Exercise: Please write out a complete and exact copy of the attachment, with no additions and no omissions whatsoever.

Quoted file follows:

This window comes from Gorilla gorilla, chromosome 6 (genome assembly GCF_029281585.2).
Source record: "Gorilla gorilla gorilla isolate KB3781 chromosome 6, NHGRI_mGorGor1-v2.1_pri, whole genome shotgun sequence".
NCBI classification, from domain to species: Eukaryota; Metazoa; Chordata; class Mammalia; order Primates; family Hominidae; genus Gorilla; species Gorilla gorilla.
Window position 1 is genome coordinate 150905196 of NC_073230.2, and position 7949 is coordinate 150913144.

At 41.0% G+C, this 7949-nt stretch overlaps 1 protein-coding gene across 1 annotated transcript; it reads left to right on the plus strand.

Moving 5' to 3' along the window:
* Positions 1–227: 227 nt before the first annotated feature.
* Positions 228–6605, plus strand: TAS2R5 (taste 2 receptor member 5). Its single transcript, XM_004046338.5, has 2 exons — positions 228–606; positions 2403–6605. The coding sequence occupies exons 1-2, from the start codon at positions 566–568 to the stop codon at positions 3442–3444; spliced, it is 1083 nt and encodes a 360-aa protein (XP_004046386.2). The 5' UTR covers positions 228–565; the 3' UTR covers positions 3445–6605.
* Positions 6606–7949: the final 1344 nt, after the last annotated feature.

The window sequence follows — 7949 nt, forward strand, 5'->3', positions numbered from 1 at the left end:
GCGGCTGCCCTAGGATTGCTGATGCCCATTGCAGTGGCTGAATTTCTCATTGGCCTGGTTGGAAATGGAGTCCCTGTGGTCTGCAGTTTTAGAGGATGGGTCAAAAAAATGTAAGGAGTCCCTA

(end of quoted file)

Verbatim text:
This window comes from Gorilla gorilla, chromosome 6 (genome assembly GCF_029281585.2).
Source record: "Gorilla gorilla gorilla isolate KB3781 chromosome 6, NHGRI_mGorGor1-v2.1_pri, whole genome shotgun sequence".
NCBI classification, from domain to species: Eukaryota; Metazoa; Chordata; class Mammalia; order Primates; family Hominidae; genus Gorilla; species Gorilla gorilla.
Window position 1 is genome coordinate 150905196 of NC_073230.2, and position 7949 is coordinate 150913144.

At 41.0% G+C, this 7949-nt stretch overlaps 1 protein-coding gene across 1 annotated transcript; it reads left to right on the plus strand.

Moving 5' to 3' along the window:
* Positions 1–227: 227 nt before the first annotated feature.
* Positions 228–6605, plus strand: TAS2R5 (taste 2 receptor member 5). Its single transcript, XM_004046338.5, has 2 exons — positions 228–606; positions 2403–6605. The coding sequence occupies exons 1-2, from the start codon at positions 566–568 to the stop codon at positions 3442–3444; spliced, it is 1083 nt and encodes a 360-aa protein (XP_004046386.2). The 5' UTR covers positions 228–565; the 3' UTR covers positions 3445–6605.
* Positions 6606–7949: the final 1344 nt, after the last annotated feature.

The window sequence follows — 7949 nt, forward strand, 5'->3', positions numbered from 1 at the left end:
GCGGCTGCCCTAGGATTGCTGATGCCCATTGCAGTGGCTGAATTTCTCATTGGCCTGGTTGGAAATGGAGTCCCTGTGGTCTGCAGTTTTAGAGGATGGGTCAAAAAAATGTAAGGAGTCCCTA